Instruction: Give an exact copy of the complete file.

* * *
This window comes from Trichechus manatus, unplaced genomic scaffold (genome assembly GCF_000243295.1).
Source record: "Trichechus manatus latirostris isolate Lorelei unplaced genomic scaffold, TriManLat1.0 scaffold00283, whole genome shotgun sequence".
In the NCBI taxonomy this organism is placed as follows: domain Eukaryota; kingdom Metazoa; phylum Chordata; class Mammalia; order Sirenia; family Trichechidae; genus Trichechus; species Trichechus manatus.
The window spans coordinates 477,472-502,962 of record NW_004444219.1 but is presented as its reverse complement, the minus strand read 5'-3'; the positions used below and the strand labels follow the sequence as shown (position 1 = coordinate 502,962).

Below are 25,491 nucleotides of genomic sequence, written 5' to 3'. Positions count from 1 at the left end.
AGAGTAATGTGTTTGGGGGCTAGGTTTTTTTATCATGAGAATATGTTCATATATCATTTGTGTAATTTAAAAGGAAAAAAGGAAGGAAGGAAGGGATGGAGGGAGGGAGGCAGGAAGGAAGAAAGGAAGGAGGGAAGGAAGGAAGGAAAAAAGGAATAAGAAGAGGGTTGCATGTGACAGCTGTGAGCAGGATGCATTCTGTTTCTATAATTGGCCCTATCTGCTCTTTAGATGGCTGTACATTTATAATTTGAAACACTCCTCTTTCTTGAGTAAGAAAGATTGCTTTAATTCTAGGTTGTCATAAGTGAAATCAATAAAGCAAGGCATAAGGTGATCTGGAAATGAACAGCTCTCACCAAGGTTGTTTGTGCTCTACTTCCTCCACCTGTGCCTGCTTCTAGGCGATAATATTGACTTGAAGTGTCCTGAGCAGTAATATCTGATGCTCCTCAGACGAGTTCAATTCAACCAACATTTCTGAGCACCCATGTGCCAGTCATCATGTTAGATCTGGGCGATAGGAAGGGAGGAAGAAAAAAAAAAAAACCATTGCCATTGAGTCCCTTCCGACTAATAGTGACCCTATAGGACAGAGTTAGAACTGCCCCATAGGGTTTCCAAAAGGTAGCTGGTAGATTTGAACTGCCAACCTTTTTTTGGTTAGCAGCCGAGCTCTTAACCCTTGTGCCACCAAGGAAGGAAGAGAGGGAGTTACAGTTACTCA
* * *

This window comes from Trichechus manatus, unplaced genomic scaffold (genome assembly GCF_000243295.1).
Source record: "Trichechus manatus latirostris isolate Lorelei unplaced genomic scaffold, TriManLat1.0 scaffold00283, whole genome shotgun sequence".
In the NCBI taxonomy this organism is placed as follows: domain Eukaryota; kingdom Metazoa; phylum Chordata; class Mammalia; order Sirenia; family Trichechidae; genus Trichechus; species Trichechus manatus.
The window spans coordinates 477,472-502,962 of record NW_004444219.1 but is presented as its reverse complement, the minus strand read 5'-3'; the positions used below and the strand labels follow the sequence as shown (position 1 = coordinate 502,962).

Below are 25,491 nucleotides of genomic sequence, written 5' to 3'. Positions count from 1 at the left end.
AGAGTAATGTGTTTGGGGGCTAGGTTTTTTTATCATGAGAATATGTTCATATATCATTTGTGTAATTTAAAAGGAAAAAAGGAAGGAAGGAAGGGATGGAGGGAGGGAGGCAGGAAGGAAGAAAGGAAGGAGGGAAGGAAGGAAGGAAAAAAGGAATAAGAAGAGGGTTGCATGTGACAGCTGTGAGCAGGATGCATTCTGTTTCTATAATTGGCCCTATCTGCTCTTTAGATGGCTGTACATTTATAATTTGAAACACTCCTCTTTCTTGAGTAAGAAAGATTGCTTTAATTCTAGGTTGTCATAAGTGAAATCAATAAAGCAAGGCATAAGGTGATCTGGAAATGAACAGCTCTCACCAAGGTTGTTTGTGCTCTACTTCCTCCACCTGTGCCTGCTTCTAGGCGATAATATTGACTTGAAGTGTCCTGAGCAGTAATATCTGATGCTCCTCAGACGAGTTCAATTCAACCAACATTTCTGAGCACCCATGTGCCAGTCATCATGTTAGATCTGGGCGATAGGAAGGGAGGAAGAAAAAAAAAAAAACCATTGCCATTGAGTCCCTTCCGACTAATAGTGACCCTATAGGACAGAGTTAGAACTGCCCCATAGGGTTTCCAAAAGGTAGCTGGTAGATTTGAACTGCCAACCTTTTTTTGGTTAGCAGCCGAGCTCTTAACCCTTGTGCCACCAAGGAAGGAAGAGAGGGAGTTACAGTTACTCA